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Supplied-Air Respirators (SARs)

Supplied-air respirators (also known as air-line respirators) supply air, never oxygen, to a facepiece via a supply line from a stationary source. SARs are available in positive-pressure and negative-pressure modes. Pressure-demand SARs with escape provisions provide the highest level of protection (among SARs) and are the only SARs recommended for use at hazardous waste sites. SARs are not recommended for entry into IDLH atmospheres (MSHA/NIOSH 30 CFR Part 11) unless the apparatus is equipped with an escape Self-Contained Breathing Apparatus (SCBA).

supplied air respirator

The air source for supplied-air respirators may be compressed air cylinders or a compressor that purifies and delivers ambient air to the facepiece. SARs suitable for use with compressed air are classified as "Type C" supplied-air respirators as defined in MSHA/NIOSH 30 CFR Part 11. All HAZMAT SAR couplings must be incompatible with the outlets of other gas systems used on site to prevent a worker from connecting to an inappropriate compressed gas source (OSHA 29 CFR 1910.134(d)). SARs enable longer work periods than do SCBAs and are less bulky. However, the air line impairs worker mobility and requires workers to retrace their steps when leaving the area. Also, the air line is vulnerable to puncture from rough or sharp surfaces, chemical permeation, damage from contact with heavy equipment, and obstruction from failing drums, etc. To the extent possible, all such hazards should be removed prior to use. When in use, air lines should be kept as short as possible (300 feet [91 meters] is the longest approved hose length for SARs), and other workers and vehicles should be kept away from the air line. The use of air compressors as the air source for an SAR at a hazardous waste site is severely limited by the same concern that requires workers to wear respirators: that is, the questionable quality of the ambient air. Onsite compressor use is limited by OSHA standards (29 CFR Part 1910.134[d]).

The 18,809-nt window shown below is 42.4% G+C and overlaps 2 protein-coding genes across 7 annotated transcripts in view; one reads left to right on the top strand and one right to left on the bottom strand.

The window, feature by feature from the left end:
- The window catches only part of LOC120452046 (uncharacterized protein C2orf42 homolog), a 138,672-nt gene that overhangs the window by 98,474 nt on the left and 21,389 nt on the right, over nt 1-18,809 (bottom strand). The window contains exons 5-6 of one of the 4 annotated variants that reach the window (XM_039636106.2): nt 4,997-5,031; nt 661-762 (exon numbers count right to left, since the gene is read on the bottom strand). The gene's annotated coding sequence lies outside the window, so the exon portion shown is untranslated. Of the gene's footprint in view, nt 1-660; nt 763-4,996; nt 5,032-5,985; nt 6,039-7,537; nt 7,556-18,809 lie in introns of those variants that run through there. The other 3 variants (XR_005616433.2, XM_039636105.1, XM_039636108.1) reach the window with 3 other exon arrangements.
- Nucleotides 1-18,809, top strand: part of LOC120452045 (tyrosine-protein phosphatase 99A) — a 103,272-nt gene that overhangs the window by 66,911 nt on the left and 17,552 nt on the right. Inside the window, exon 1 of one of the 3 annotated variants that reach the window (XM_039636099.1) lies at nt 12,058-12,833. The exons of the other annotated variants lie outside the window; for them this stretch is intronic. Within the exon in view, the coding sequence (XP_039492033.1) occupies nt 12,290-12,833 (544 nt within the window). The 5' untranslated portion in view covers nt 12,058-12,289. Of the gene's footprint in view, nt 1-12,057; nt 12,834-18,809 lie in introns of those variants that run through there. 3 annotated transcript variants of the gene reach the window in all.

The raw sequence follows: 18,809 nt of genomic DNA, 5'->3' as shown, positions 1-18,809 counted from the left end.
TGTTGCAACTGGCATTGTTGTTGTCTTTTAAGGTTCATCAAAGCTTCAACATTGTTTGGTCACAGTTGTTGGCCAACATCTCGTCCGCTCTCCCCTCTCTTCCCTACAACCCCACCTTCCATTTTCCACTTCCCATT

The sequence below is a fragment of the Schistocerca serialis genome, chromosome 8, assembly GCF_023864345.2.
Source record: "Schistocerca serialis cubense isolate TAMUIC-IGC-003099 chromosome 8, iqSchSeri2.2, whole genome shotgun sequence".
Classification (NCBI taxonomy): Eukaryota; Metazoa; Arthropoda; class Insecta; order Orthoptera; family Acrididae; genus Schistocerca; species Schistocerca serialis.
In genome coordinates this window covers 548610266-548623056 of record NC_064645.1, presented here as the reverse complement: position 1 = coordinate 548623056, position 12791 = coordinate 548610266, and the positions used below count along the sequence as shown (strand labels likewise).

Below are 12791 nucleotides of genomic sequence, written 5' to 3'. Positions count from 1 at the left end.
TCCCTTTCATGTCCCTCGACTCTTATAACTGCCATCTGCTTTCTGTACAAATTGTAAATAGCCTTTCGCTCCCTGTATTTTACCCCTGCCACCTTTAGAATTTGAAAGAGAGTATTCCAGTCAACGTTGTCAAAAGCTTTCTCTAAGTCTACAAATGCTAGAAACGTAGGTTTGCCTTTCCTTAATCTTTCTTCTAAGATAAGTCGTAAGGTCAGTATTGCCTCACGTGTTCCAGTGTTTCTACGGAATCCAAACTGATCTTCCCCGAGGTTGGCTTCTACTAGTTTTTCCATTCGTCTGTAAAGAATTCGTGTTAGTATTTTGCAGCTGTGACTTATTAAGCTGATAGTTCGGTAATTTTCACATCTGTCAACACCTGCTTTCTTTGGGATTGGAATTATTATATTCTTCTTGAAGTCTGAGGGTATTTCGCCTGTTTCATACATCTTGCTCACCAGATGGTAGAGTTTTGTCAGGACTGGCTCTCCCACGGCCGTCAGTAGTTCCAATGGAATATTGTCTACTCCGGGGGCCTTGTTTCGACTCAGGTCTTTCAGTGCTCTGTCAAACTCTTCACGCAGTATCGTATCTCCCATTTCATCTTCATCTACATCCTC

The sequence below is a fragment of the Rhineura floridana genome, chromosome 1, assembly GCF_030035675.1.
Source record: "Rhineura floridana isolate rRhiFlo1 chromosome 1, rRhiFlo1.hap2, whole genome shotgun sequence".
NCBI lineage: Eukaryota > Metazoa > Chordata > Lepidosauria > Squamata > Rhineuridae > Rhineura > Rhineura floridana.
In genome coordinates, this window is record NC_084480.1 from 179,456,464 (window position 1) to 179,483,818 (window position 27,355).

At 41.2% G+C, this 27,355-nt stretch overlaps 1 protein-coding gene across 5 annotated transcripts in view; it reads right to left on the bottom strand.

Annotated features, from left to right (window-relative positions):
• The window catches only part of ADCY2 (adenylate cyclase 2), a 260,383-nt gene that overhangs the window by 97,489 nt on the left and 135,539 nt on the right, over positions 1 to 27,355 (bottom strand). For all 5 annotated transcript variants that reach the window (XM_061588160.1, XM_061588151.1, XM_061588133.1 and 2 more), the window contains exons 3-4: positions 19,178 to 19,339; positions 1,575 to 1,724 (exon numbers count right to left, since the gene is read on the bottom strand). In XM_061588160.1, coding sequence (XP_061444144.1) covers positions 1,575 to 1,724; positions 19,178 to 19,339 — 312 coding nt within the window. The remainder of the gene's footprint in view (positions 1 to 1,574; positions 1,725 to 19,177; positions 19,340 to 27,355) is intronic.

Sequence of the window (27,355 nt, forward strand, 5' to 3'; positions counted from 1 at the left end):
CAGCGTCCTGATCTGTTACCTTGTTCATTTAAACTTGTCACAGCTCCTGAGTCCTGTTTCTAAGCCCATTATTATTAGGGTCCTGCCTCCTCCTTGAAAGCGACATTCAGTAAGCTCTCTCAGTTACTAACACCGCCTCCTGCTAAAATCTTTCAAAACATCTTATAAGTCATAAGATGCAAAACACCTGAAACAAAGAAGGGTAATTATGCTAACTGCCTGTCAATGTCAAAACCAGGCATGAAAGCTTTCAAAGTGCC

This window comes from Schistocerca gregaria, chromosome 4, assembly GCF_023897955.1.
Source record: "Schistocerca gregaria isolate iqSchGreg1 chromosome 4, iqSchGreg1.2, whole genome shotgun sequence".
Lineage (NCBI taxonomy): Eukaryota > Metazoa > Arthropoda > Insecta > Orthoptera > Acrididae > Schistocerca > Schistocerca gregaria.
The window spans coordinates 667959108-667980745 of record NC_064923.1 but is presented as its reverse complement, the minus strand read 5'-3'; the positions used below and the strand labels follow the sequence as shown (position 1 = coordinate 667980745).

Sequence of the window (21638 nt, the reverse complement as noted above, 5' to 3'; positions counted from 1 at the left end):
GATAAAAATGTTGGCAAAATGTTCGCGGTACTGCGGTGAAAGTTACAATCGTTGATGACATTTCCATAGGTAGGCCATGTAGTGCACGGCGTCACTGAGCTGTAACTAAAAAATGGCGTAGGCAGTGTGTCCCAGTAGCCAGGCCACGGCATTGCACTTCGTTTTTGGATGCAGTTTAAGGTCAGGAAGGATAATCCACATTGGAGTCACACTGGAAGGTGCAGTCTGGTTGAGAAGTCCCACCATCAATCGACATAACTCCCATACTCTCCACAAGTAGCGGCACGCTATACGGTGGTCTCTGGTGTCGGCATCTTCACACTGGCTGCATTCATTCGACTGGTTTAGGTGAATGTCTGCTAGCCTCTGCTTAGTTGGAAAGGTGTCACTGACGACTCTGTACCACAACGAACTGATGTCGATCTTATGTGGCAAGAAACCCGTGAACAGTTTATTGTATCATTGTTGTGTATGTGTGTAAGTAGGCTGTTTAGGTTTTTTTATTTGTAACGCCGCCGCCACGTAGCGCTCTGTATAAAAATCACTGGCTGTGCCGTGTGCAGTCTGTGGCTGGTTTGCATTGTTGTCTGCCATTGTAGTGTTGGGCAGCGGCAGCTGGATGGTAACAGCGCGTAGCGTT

Key questions to ask when considering HAZMAT SAR use are:

• Is the atmosphere IDLH or likely to become IDLH? If yes, an SAR/SCBA combination or SCBA should be used.

• Will the hose significantly impair worker mobility? If yes, the work task should be modified or other respiratory protection should be used.

• Is there a danger of the air line being damaged or obstructed (e.g., by heavy equipment, failing drums, rough terrain, or sharp objects) or permeated and/or degraded by chemicals (e.g., by pools of chemicals)? If yes, either the hazard should be removed or another form of respiratory protection should be used.

• If a compressor is the air source, is it possible for airborne contaminants to enter the air system? If yes, have the contaminants been identified and are efficient filters and/or sorbents available that are capable of removing those contaminants? If no, either cylinders should be used as the air source or another form of respiratory protection should be used.

• Can other workers and vehicles that might interfere with the air line be kept away from the area? If no, another form of respiratory protection should be used.

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